The friction part 75 has, at least in the centre, a longitudinal slit 80, so that it can expand and contract—according to the action of the friction screw 74—and thus exert a corresponding pressure on the female part 65. This permits a corresponding activation of the attachment. The friction part 75 may be provided with additional slits parallel to the longitudinal slit 80. As a simplified variant of the friction part, it is also feasible to design this as a tubular sleeve with an omega-shaped cross section—as in FIGS. 6-8.

FIG. 29 shows a perspective view of the assembled attachment, the female part 65 and the friction part 75 being shown in section. As can be seen, the stabilising rib 30 engages in the stabilising groove 20. The friction screw 74 is inserted from below, i.e. the basal side, into the recess 67 in the female part 65. The friction screw has a conical head 74a, so that by screwing it in or out it is possible to increase or reduce the force acting on the projection 79.

FIFTH EXEMPLARY EMBODIMENT

A further exemplary embodiment of the male part 50′ is represented in FIGS. 30-33. The head part 53, the web 52 and the stabilising groove 20 correspond to the respective parts of the male part 50 in the fourth exemplary embodiment. The female part 65 and the friction part 75 can be used as female part and friction part. The male part 50′, the female part 65 and—where present—the friction part 75 form an extra-coronal attachment, which can be fastened to an implant.

The approximal part 51′ comprises a round head 85 with a hole 86 for fastening to an implant 90. The round head 85 has a spherical external surface. The hole 86 takes the form of an elongated through-hole.

FIGS. 34-37 show the male part 50′, which is fastened to the post-shaped implant 90 by means of a screw 89. The elongated hole 86 affords a certain play, making it possible to adjust the angle between the male part 50′ and the implant axis within a limited range.

It is feasible, to fit further parts to the implant 90. For example, a bar can be fitted to form a retaining device with bar and attachment, to which a free-end bridge (so-called extension bridge) can be fastened. Possible bar constructions are described, for example, in the international patent application WO 02/062257 A1.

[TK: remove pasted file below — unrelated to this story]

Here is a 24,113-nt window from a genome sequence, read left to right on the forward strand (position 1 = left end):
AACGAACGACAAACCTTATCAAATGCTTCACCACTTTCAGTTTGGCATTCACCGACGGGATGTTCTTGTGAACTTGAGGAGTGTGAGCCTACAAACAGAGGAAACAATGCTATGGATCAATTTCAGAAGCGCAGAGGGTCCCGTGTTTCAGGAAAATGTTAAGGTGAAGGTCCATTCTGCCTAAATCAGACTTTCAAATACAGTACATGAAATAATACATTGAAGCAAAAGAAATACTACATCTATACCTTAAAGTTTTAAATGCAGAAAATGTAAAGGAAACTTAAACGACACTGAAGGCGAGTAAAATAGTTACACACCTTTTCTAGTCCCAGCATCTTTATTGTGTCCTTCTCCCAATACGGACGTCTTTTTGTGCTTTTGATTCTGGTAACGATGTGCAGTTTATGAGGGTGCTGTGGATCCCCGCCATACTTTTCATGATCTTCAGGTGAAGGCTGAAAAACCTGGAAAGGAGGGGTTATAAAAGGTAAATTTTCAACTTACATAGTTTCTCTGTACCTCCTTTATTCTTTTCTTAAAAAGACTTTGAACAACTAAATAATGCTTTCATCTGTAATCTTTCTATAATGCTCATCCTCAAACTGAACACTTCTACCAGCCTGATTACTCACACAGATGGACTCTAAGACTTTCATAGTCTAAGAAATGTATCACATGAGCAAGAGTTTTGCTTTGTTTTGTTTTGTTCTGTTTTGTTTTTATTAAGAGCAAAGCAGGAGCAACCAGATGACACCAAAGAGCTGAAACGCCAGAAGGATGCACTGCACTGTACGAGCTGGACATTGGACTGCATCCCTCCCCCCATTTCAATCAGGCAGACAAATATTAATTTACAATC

SIXTH EXEMPLARY EMBODIMENT

The exemplary embodiment shown in FIGS. 38-42 differs from the first exemplary embodiment largely in that the approximal part 111 of the male part and the corresponding area of the female part 125 are designed differently. Parts which are the same as in FIGS. 1-10 are provided with the same reference numerals. As can be seen from FIGS. 38 and 42 in particular, the approximal part 111 comprises a longitudinal rib 120 on each of the opposing longitudinal sides, in which a corresponding longitudinal groove 130 of the female part 125 engages to form a positively interlocking connection. The longitudinal ribs 120 and the longitudinal grooves 130 extend in the insertion direction of the female part 125 and each have a round cross section. Adjoining the longitudinal ribs 120, the approximal part 111 on the upper side comprises an occlusally facing bearing surface 121, on which the female part 125 bears with a supporting surface 131. The bearing surface 121 and the supporting surface 131 are plane surfaces.

SEVENTH EXEMPLARY EMBODIMENT

The exemplary embodiment shown in FIGS. 43-46 differs from the first exemplary embodiment largely in that the approximal part 111′ the male part 110′ and the corresponding area of the female part 125′ are designed differently. Parts which are the same as in FIGS. 1-10 are provided with the same reference numerals. The approximal part 111′ comprises a longitudinal groove 120′ on either side, which terminates before the lower end of the approximal part 111′. In each case this results in a step, which forms an occlusally facing bearing surface 121′. The female part 125′ comprises two longitudinal ribs 130′, which interlock in the corresponding longitudinal grooves 120′. The longitudinal grooves 120′ and the longitudinal ribs 130′ each have a round cross section. The undersides of the longitudinal ribs 130′ form supporting surfaces 131′, which rest on the bearing surface 121′. The bearing surface 121′ and the supporting surface 131′ are plane surfaces.

Advantages of the attachments hitherto represented include the following: